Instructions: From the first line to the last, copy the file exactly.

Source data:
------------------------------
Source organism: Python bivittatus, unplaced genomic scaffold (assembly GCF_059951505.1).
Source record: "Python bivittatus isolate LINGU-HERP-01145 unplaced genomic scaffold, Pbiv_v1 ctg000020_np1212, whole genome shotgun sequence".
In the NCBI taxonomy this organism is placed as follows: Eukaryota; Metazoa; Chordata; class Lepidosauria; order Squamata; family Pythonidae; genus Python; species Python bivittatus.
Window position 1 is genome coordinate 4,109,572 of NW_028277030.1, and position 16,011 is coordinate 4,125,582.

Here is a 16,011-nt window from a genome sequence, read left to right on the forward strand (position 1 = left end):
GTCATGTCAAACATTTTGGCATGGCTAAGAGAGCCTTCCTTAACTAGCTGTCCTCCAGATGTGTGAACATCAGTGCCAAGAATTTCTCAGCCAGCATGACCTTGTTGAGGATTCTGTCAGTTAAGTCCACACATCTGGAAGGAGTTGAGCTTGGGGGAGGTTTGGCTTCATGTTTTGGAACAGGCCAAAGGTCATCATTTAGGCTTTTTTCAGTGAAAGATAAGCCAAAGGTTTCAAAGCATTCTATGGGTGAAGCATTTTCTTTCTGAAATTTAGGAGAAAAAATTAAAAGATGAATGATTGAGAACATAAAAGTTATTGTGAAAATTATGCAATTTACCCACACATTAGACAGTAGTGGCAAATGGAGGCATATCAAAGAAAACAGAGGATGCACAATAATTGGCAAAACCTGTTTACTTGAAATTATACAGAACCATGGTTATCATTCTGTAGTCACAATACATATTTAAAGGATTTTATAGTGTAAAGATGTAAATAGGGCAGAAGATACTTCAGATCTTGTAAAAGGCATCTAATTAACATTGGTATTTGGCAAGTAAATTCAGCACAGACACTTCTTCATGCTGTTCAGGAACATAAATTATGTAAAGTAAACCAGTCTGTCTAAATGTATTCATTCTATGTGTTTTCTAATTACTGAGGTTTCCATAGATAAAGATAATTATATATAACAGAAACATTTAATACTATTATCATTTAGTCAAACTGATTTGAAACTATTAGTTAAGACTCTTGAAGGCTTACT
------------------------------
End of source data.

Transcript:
Source organism: Python bivittatus, unplaced genomic scaffold (assembly GCF_059951505.1).
Source record: "Python bivittatus isolate LINGU-HERP-01145 unplaced genomic scaffold, Pbiv_v1 ctg000020_np1212, whole genome shotgun sequence".
In the NCBI taxonomy this organism is placed as follows: Eukaryota; Metazoa; Chordata; class Lepidosauria; order Squamata; family Pythonidae; genus Python; species Python bivittatus.
Window position 1 is genome coordinate 4,109,572 of NW_028277030.1, and position 16,011 is coordinate 4,125,582.

Here is a 16,011-nt window from a genome sequence, read left to right on the forward strand (position 1 = left end):
GTCATGTCAAACATTTTGGCATGGCTAAGAGAGCCTTCCTTAACTAGCTGTCCTCCAGATGTGTGAACATCAGTGCCAAGAATTTCTCAGCCAGCATGACCTTGTTGAGGATTCTGTCAGTTAAGTCCACACATCTGGAAGGAGTTGAGCTTGGGGGAGGTTTGGCTTCATGTTTTGGAACAGGCCAAAGGTCATCATTTAGGCTTTTTTCAGTGAAAGATAAGCCAAAGGTTTCAAAGCATTCTATGGGTGAAGCATTTTCTTTCTGAAATTTAGGAGAAAAAATTAAAAGATGAATGATTGAGAACATAAAAGTTATTGTGAAAATTATGCAATTTACCCACACATTAGACAGTAGTGGCAAATGGAGGCATATCAAAGAAAACAGAGGATGCACAATAATTGGCAAAACCTGTTTACTTGAAATTATACAGAACCATGGTTATCATTCTGTAGTCACAATACATATTTAAAGGATTTTATAGTGTAAAGATGTAAATAGGGCAGAAGATACTTCAGATCTTGTAAAAGGCATCTAATTAACATTGGTATTTGGCAAGTAAATTCAGCACAGACACTTCTTCATGCTGTTCAGGAACATAAATTATGTAAAGTAAACCAGTCTGTCTAAATGTATTCATTCTATGTGTTTTCTAATTACTGAGGTTTCCATAGATAAAGATAATTATATATAACAGAAACATTTAATACTATTATCATTTAGTCAAACTGATTTGAAACTATTAGTTAAGACTCTTGAAGGCTTACT